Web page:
Mark Ivanir likes the idea of being a spy. So much so that the Israeli actor, who plays the Russian secret agent Ivan in the fifth season of “Homeland,” once almost became a real international man of mystery.
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Before going into acting, Ivanir did his compulsory military service in an intelligence unit of the Israel Defense Forces. Upon his discharge, he received an offer to work for one of the country’s secret services. But he turned down the offer.
“I romanticized about it in my twenties, but I don’t think I would have enjoyed being a spy. I worry too much,” he tells Haaretz. He won’t reveal exactly where he served or which agency tried to recruit him, but acting roles of spies, he says, gives him an outlet for his fantasies. Now, after a 25-year acting career that included a string of minor roles in major Hollywood productions and larger parts in Israeli shows, his work on the American political thriller is putting him in the limelight as never before.
But Ivanir, 52, doesn’t consider landing a key role in the internationally acclaimed show his “big break.” That moment, the Los Angeles-based actor explained during a visit to Israel last week, came years ago – and almost only by chance.
In 1992, Steven Spielberg had cast him in “Schindler’s List” for a small role, which was eventually written out of the script. But when the actor cast to play the larger role of Marcel Goldberg, a corrupt Jewish policeman, was hurt in an accident, Spielberg had to find a replacement. As the director fast-forwarded through a video to find the auditions for that part, his wife noticed Ivanir, whose audition for the small part just happened to be on the same tape, and Spielberg decided to cast him for the part. Had that “fast-forward moment” not happened, Ivanir told Haaretz, “I wouldn’t have been here today talking to you about ‘Homeland’ and Los Angeles.”
Since then, Ivanir played supporting roles in “The Good Shepherd” with Matt Damon and “What Just Happened” with Robert De Niro, as well as a lead in “A Late Quartet,” alongside Philip Seymour Hoffman and Christopher Walken. Back in Israel, he played leading roles in television series like “Gordin Cell” and even won the best actor award at the Haifa International Film Festival for his part in the film “The Human Resources Manager.” But nothing earned him fame like “Homeland,” with his face becoming more recognized both in Israel and abroad.
Getting into that, too, involved a lot of luck. After trying for months to secure the part of Ivan, he was told the directors had decided to hire “a local” from Russia. But the next day, his agent called back asking him to send through an audition. “What happened?” he asked. The directors had spoken about casting with Gideon Raff, creator of “Hatufim” (“Prisoners of War”), upon which “Homeland” is based, and the Israeli filmmaker, who had met and worked with Ivanir years earlier, gave the directors his name.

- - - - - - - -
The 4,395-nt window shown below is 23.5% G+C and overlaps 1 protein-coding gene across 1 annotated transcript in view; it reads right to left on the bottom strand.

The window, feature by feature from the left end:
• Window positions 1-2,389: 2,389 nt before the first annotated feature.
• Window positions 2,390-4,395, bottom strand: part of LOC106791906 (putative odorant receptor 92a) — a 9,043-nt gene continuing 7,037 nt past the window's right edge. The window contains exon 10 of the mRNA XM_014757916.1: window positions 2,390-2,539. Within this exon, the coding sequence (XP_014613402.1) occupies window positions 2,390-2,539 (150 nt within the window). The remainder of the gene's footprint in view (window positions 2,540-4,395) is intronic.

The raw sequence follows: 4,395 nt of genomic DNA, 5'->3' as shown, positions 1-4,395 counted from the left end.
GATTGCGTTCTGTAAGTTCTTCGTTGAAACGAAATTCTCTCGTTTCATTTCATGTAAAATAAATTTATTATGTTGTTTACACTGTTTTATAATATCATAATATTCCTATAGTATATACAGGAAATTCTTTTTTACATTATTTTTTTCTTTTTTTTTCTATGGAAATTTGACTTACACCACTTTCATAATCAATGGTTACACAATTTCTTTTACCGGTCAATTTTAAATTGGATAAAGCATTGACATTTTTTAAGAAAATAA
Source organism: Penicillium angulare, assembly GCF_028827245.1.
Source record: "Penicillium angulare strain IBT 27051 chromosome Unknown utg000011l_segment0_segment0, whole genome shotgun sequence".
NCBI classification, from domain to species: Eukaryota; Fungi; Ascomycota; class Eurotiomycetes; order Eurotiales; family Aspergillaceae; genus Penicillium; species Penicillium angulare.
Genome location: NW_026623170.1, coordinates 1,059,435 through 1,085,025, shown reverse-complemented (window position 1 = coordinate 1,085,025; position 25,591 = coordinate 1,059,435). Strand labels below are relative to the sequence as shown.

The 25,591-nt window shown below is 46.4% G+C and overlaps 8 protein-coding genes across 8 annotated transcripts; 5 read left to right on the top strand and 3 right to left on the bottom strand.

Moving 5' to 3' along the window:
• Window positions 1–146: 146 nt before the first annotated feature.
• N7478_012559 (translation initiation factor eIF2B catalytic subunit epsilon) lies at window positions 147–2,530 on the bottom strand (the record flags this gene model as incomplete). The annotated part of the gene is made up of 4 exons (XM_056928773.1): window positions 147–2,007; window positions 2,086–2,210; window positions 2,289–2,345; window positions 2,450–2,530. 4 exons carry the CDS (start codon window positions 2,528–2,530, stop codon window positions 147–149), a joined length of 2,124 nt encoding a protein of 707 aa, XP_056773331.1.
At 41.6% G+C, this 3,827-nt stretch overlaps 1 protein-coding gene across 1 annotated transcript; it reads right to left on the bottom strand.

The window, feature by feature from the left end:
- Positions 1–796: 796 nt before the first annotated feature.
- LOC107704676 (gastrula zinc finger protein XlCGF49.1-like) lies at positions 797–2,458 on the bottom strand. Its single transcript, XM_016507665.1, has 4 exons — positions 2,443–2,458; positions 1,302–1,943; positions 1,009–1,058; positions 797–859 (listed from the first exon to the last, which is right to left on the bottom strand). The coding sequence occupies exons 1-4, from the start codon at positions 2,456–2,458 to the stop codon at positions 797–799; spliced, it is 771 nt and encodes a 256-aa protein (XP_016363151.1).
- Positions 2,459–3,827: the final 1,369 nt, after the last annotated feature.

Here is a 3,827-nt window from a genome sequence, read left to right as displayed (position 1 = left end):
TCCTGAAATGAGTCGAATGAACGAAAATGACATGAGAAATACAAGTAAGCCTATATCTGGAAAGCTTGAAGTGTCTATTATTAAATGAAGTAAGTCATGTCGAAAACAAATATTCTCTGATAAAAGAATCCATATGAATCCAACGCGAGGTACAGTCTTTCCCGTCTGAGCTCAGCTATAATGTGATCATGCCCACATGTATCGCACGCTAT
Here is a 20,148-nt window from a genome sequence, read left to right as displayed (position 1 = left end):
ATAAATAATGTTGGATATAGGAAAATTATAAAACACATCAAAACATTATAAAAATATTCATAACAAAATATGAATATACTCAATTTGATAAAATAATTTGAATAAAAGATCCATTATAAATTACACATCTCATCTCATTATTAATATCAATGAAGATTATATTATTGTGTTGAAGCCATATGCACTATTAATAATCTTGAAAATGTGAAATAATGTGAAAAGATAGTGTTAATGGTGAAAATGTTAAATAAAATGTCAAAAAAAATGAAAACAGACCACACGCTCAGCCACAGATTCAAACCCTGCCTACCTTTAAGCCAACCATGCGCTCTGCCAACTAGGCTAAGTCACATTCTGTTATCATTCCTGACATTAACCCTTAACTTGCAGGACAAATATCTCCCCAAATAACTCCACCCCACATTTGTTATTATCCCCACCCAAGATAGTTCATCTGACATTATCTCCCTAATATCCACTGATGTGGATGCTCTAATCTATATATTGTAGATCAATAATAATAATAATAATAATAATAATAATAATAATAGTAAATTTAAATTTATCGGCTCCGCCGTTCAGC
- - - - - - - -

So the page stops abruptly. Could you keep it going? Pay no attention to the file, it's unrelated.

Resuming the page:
To build the character of Ivan, Ivanir looked mainly within himself. “It was a very well-written character,” he says, speaking to Haaretz at a café in Jaffa. “Sometimes, when there’s not enough, you need to come up with stuff to define a character, or to make it more interesting or special. This one had built-in gravitas, humor, and an interesting relationship with the spy he was handling, Allison.”
While Ivan and Allison are not romantically engaged, Ivanir brought a certain intimacy to their relationship. This emanated from his own relationship with his wife, and what he witnessed between his parents. “My dad only had one arm (the other was paralyzed). So when the family drove in the car, my mom, who didn’t smoke, would light a cigarette so he could keep on driving, take a puff, and pass it to him.” This exact moment can be seen in Episode 5, when Ivan does the same for Allison, lighting a cigarette in his mouth and passing it to her through his car window. The “Homeland” writers later incorporated that intimacy into the rest of the script, as they wrote the remaining scenes between the two characters.
Asked whether he thinks his work on the show will open the door to more prominent Hollywood roles, Ivanir remains skeptical. “I’ve been in this business long enough to not get my expectations up,” he says.
Born in Ukraine, Ivanir moved to Israel with his parents at age 7. Following his brush with the world of spies in the army, he graduated from the prestigious Nissan Nativ Acting Studio and became one of the first members of the now-preeminent Gesher Theater.
The Tel Aviv-based company started out as a group of actors – all immigrants from the Former Soviet Union – who put on shows in Russian.
“His Russian was terrible,” says Gesher managing director Lena Kreindlin recalling Ivanir’s first audition. “But he had a spark and charm about him.”
Another benefit was that he spoke Hebrew. Over the years, Ivanir worked at the theater not only as an actor but as a translator, tasked with the tough job of training professional Russian actors to perform in Hebrew, as the theater transitioned into putting on most of its shows in the local language. “This made him a better actor himself,” says Kreindlin. “When you teach others to act, you learn a lot, too.” Ivanir has a soft spot in his heart for Gesher. “Had I not joined Gesher, I wouldn’t be an actor by now,” he says.